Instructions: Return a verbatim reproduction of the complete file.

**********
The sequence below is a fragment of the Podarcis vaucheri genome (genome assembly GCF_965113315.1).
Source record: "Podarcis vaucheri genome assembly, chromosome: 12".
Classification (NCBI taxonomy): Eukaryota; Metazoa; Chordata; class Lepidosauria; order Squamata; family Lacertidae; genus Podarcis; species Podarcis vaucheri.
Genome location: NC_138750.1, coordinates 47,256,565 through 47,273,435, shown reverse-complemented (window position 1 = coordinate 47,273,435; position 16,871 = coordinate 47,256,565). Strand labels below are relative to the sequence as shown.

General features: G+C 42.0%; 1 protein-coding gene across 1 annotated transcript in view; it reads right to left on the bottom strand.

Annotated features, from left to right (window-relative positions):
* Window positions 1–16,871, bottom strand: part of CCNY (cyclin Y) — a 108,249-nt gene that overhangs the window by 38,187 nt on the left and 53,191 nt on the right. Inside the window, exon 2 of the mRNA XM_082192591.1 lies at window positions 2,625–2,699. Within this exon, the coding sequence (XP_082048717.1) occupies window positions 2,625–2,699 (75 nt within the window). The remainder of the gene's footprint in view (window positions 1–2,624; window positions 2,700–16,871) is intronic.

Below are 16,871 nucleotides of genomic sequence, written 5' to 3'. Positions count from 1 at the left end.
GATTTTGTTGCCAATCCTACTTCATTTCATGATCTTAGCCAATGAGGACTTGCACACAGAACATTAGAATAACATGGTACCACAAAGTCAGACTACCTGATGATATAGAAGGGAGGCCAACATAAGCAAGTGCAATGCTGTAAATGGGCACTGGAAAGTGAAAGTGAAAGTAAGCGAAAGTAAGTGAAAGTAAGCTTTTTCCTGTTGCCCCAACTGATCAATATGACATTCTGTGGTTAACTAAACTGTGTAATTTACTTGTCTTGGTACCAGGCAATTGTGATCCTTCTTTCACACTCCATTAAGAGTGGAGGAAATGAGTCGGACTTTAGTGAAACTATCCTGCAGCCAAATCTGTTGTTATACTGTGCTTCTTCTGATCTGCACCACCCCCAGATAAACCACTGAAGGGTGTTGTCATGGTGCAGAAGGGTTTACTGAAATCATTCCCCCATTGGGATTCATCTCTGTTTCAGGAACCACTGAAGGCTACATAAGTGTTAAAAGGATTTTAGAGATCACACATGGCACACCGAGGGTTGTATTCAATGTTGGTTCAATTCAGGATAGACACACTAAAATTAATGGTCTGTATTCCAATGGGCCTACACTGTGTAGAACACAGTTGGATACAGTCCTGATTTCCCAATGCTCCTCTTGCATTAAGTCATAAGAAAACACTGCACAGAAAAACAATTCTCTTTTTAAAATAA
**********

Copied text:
The sequence below is a fragment of the Podarcis vaucheri genome (genome assembly GCF_965113315.1).
Source record: "Podarcis vaucheri genome assembly, chromosome: 12".
Classification (NCBI taxonomy): Eukaryota; Metazoa; Chordata; class Lepidosauria; order Squamata; family Lacertidae; genus Podarcis; species Podarcis vaucheri.
Genome location: NC_138750.1, coordinates 47,256,565 through 47,273,435, shown reverse-complemented (window position 1 = coordinate 47,273,435; position 16,871 = coordinate 47,256,565). Strand labels below are relative to the sequence as shown.

General features: G+C 42.0%; 1 protein-coding gene across 1 annotated transcript in view; it reads right to left on the bottom strand.

Annotated features, from left to right (window-relative positions):
* Window positions 1–16,871, bottom strand: part of CCNY (cyclin Y) — a 108,249-nt gene that overhangs the window by 38,187 nt on the left and 53,191 nt on the right. Inside the window, exon 2 of the mRNA XM_082192591.1 lies at window positions 2,625–2,699. Within this exon, the coding sequence (XP_082048717.1) occupies window positions 2,625–2,699 (75 nt within the window). The remainder of the gene's footprint in view (window positions 1–2,624; window positions 2,700–16,871) is intronic.

Below are 16,871 nucleotides of genomic sequence, written 5' to 3'. Positions count from 1 at the left end.
GATTTTGTTGCCAATCCTACTTCATTTCATGATCTTAGCCAATGAGGACTTGCACACAGAACATTAGAATAACATGGTACCACAAAGTCAGACTACCTGATGATATAGAAGGGAGGCCAACATAAGCAAGTGCAATGCTGTAAATGGGCACTGGAAAGTGAAAGTGAAAGTAAGCGAAAGTAAGTGAAAGTAAGCTTTTTCCTGTTGCCCCAACTGATCAATATGACATTCTGTGGTTAACTAAACTGTGTAATTTACTTGTCTTGGTACCAGGCAATTGTGATCCTTCTTTCACACTCCATTAAGAGTGGAGGAAATGAGTCGGACTTTAGTGAAACTATCCTGCAGCCAAATCTGTTGTTATACTGTGCTTCTTCTGATCTGCACCACCCCCAGATAAACCACTGAAGGGTGTTGTCATGGTGCAGAAGGGTTTACTGAAATCATTCCCCCATTGGGATTCATCTCTGTTTCAGGAACCACTGAAGGCTACATAAGTGTTAAAAGGATTTTAGAGATCACACATGGCACACCGAGGGTTGTATTCAATGTTGGTTCAATTCAGGATAGACACACTAAAATTAATGGTCTGTATTCCAATGGGCCTACACTGTGTAGAACACAGTTGGATACAGTCCTGATTTCCCAATGCTCCTCTTGCATTAAGTCATAAGAAAACACTGCACAGAAAAACAATTCTCTTTTTAAAATAA